Those who sat in the audience on Monday, Oct. 23, 2017 at NextCon in Scottsdale, Arizona, were treated to an hour of incredibly valuable information when a powerful group of customer service superstars took to the stage for a panel titled CX Unplugged: Lessons Learned from Legendary Customer Experience Teams.
Moderated by business consultant and television personality Carol Roth, the panel consisted of marketing and employer brand strategist Lane Sutton, Nordstrom SVP Lois Evers and Ritz-Carlton general manager Liam Doyle. Each person shared customer experience insights so valuable, the audience could barely keep up as they jotted down notes.
Roth started the conversation by asking Sutton, a member of the Gen Z generation (born in mid-90s to early 2000s), if companies needed to alter customer service techniques based on the generation of their clients.
“I do think expectations have changed,” said Sutton. “Older generations are often happy to use email, or even snail mail, when a customer service issue arises. But younger generations want instant gratification. They want to use Snap or Instagram Messenger or a chat bot to communicate with brands, and I think companies need to adapt to these changes.”
With representatives from two of the companies most famous for customer service, Nordstrom and Ritz-Carlton, on stage, Roth asked about the tenants of delivering a good customer experience.
“Our orientation process and selection process is different than most companies,” said Ritz’s Doyle. “We live and die by orientation. So many businesses will talk about their mission and credo in orientation and then never mention it again. At The Ritz-Carlton Company, we talk about it every single day. The customer is always central to every decision we make.”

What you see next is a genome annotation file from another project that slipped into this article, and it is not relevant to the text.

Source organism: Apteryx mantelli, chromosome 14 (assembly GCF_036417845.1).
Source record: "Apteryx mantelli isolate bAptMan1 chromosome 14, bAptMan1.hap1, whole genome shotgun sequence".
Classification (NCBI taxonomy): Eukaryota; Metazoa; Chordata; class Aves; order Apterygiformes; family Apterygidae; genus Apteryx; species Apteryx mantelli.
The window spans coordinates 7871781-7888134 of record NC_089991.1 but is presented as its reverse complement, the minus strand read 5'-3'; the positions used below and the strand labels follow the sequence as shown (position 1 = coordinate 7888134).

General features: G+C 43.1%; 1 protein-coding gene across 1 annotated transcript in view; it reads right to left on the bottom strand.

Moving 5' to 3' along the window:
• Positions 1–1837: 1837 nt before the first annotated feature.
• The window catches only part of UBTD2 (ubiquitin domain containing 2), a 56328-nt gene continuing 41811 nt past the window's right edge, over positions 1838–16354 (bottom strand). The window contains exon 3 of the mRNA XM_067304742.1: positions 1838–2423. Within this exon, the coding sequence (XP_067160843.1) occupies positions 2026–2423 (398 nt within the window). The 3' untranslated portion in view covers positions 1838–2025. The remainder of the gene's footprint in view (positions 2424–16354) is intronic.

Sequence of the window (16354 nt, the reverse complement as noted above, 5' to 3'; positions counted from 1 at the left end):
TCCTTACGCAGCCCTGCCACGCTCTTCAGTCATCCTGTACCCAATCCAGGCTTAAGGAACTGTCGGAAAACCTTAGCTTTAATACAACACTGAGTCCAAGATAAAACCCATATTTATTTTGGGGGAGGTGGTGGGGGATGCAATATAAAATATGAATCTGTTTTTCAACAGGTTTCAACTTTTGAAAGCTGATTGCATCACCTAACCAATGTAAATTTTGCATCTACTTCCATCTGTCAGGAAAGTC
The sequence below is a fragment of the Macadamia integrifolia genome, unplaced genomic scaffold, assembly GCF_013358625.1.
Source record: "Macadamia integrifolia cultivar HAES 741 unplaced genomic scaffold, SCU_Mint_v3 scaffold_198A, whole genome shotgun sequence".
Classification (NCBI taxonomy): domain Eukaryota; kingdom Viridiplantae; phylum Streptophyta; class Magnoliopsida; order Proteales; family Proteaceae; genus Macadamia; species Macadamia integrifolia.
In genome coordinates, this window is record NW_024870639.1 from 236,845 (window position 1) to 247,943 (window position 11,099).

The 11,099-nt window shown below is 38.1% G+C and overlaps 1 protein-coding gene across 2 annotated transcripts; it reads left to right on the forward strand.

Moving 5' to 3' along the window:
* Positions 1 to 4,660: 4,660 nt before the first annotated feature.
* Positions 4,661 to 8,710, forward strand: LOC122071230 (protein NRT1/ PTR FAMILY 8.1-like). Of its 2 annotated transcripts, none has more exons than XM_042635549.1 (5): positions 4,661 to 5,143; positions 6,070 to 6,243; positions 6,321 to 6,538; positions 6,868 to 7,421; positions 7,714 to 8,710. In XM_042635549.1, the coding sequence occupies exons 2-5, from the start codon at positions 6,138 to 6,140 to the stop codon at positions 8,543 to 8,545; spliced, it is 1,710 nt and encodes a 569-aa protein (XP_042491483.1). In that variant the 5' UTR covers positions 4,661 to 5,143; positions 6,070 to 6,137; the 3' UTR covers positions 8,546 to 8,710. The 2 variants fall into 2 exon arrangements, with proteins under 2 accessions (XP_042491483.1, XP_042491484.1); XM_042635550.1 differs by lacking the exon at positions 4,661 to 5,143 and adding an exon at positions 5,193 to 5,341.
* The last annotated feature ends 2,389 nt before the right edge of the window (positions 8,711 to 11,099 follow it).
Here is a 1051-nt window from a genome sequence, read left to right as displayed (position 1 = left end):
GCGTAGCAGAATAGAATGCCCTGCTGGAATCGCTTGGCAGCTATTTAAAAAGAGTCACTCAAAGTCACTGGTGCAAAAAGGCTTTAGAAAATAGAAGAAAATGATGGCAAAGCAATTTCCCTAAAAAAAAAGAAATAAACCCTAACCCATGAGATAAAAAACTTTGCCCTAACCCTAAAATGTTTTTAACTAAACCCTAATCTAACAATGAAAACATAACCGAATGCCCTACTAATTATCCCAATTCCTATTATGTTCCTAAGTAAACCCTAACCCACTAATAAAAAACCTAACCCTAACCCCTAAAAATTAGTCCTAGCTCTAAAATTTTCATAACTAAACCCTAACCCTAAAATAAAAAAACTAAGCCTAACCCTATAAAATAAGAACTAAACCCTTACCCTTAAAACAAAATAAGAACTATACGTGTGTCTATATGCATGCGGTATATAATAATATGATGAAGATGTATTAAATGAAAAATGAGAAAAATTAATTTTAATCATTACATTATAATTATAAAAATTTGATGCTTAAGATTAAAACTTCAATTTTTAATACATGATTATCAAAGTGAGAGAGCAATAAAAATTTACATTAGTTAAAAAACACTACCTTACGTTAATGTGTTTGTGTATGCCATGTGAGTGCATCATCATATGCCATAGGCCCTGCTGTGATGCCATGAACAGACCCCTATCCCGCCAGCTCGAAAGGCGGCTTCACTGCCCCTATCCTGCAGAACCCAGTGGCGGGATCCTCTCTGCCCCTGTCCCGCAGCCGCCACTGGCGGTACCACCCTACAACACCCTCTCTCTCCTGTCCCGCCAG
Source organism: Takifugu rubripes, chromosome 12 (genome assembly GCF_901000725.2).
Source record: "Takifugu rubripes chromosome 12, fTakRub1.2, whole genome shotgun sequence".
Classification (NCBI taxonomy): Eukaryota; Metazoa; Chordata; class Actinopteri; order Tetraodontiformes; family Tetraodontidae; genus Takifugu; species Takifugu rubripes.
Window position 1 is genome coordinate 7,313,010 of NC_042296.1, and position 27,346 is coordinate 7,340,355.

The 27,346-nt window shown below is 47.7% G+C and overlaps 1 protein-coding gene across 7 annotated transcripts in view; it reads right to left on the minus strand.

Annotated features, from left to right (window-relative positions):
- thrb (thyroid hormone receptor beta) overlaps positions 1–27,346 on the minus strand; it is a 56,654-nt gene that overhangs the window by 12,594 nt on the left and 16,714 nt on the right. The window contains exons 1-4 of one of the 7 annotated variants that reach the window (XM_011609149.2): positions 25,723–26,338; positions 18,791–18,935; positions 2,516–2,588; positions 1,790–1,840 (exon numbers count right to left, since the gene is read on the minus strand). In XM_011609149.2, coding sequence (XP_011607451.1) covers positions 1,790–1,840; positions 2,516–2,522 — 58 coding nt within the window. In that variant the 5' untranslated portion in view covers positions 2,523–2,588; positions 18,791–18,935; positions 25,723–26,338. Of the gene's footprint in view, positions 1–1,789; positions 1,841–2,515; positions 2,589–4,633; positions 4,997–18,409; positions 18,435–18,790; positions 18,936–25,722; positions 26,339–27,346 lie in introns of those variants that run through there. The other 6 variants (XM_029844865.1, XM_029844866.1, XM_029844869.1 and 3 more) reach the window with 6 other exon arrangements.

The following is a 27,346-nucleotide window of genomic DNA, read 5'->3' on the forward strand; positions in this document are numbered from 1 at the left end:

Nordstrom’s Evers explained that one of the best things a company can do to boost customer service is to empower employees to make decisions themselves. “The trick is not making our problem the customer’s problem,” she told the audience. “It’s about paying attention and taking care of the customer. They shouldn’t know the obstacles that you have to go through to fulfill a request. Just take care of them. That is what we try to do every day.”
Hiring, onboarding, and the candidate experience was also a hot topic during the session. Sutton noted that, while advances in marketing and sales have grown over the years, human resources has failed to keep up and many companies are struggling to create positive experiences for job candidates.
“There is an amazing case study about Virgin Media where they found that 10 percent of their customers were candidates and 6 percent of those customers were switching cable providers because they’d had terrible customer experiences,” he said. “This led to a $5 billion loss in revenue, which made them realize that they needed to treat the candidate experience like the customer experience.”
Measurement, or the use of data, was also brought up. Roth noted how fascinating it can be to look at the numbers when quantifying a customer’s experience and how a company is doing.
“We measure everything, and I really mean everything,” said Doyle.
He told a story about how his hotel received a negative audit a few years ago. Instead of pushing it away, the company embraced the feedback and worked to see where improvements could be made. The negative comment was focused on in-room dining. After checking the phones—Ritz checks everything at least five times—they found that the positioning of the phone in the lobby (dubbed the “living room”) was at a height that was inspiring people to unplug the phone to plug in their smart phones.
“We never would have noticed that if we didn’t dig deep into our data,” he said. “That information helped us make changes that then improved the customer experience.”
To close out the session, Roth asked the panel to give the audience one piece of customer service advice.
“Think about the customer experience, the employee experience and the candidate experience,” suggested Sutton. “How do they come together? Make sure they are aligned and consistent.”
“Always look at your business from the eyes of the customer,” said Evers.
“We stand on three pillars of success,” said Ritz’s Doyle. “We have surgically clean hotels; not clean, but surgically clean. We have world-class food at all levels, and we have happy people. If you have happy people, you can change the world.
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ABOUT THE AUTHOR
Nicole Small is the marketing communications manager for Nextiva and is passionate about growth, company culture, and the promise of Amazing Service. Outside of marketing, Nicole enjoys cooking easy and healthy recipes, taking care of the office plants, and hanging out with her cat.Posts from this author